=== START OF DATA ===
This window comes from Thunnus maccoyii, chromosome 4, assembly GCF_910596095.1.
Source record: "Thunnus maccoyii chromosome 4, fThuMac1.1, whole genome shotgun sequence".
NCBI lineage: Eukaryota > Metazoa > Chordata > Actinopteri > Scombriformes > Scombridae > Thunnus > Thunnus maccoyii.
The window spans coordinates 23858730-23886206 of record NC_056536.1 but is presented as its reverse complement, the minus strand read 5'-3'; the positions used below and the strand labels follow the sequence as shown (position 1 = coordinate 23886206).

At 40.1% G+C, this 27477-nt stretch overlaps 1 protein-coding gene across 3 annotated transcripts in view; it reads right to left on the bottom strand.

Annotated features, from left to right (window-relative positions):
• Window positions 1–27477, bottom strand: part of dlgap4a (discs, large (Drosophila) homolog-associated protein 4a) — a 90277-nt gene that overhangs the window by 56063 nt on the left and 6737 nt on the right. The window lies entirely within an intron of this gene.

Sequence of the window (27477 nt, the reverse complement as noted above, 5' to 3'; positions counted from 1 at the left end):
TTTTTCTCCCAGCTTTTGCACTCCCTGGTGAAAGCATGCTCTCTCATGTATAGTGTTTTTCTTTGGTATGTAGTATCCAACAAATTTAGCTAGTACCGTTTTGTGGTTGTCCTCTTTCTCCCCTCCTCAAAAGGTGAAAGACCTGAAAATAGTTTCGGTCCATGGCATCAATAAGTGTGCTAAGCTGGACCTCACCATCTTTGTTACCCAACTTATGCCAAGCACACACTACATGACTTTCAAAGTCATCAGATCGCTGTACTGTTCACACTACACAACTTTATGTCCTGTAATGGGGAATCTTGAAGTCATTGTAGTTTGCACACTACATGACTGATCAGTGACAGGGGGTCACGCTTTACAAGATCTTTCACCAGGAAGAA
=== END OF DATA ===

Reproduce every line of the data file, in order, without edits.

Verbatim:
This window comes from Thunnus maccoyii, chromosome 4, assembly GCF_910596095.1.
Source record: "Thunnus maccoyii chromosome 4, fThuMac1.1, whole genome shotgun sequence".
NCBI lineage: Eukaryota > Metazoa > Chordata > Actinopteri > Scombriformes > Scombridae > Thunnus > Thunnus maccoyii.
The window spans coordinates 23858730-23886206 of record NC_056536.1 but is presented as its reverse complement, the minus strand read 5'-3'; the positions used below and the strand labels follow the sequence as shown (position 1 = coordinate 23886206).

At 40.1% G+C, this 27477-nt stretch overlaps 1 protein-coding gene across 3 annotated transcripts in view; it reads right to left on the bottom strand.

Annotated features, from left to right (window-relative positions):
• Window positions 1–27477, bottom strand: part of dlgap4a (discs, large (Drosophila) homolog-associated protein 4a) — a 90277-nt gene that overhangs the window by 56063 nt on the left and 6737 nt on the right. The window lies entirely within an intron of this gene.

Sequence of the window (27477 nt, the reverse complement as noted above, 5' to 3'; positions counted from 1 at the left end):
TTTTTCTCCCAGCTTTTGCACTCCCTGGTGAAAGCATGCTCTCTCATGTATAGTGTTTTTCTTTGGTATGTAGTATCCAACAAATTTAGCTAGTACCGTTTTGTGGTTGTCCTCTTTCTCCCCTCCTCAAAAGGTGAAAGACCTGAAAATAGTTTCGGTCCATGGCATCAATAAGTGTGCTAAGCTGGACCTCACCATCTTTGTTACCCAACTTATGCCAAGCACACACTACATGACTTTCAAAGTCATCAGATCGCTGTACTGTTCACACTACACAACTTTATGTCCTGTAATGGGGAATCTTGAAGTCATTGTAGTTTGCACACTACATGACTGATCAGTGACAGGGGGTCACGCTTTACAAGATCTTTCACCAGGAAGAA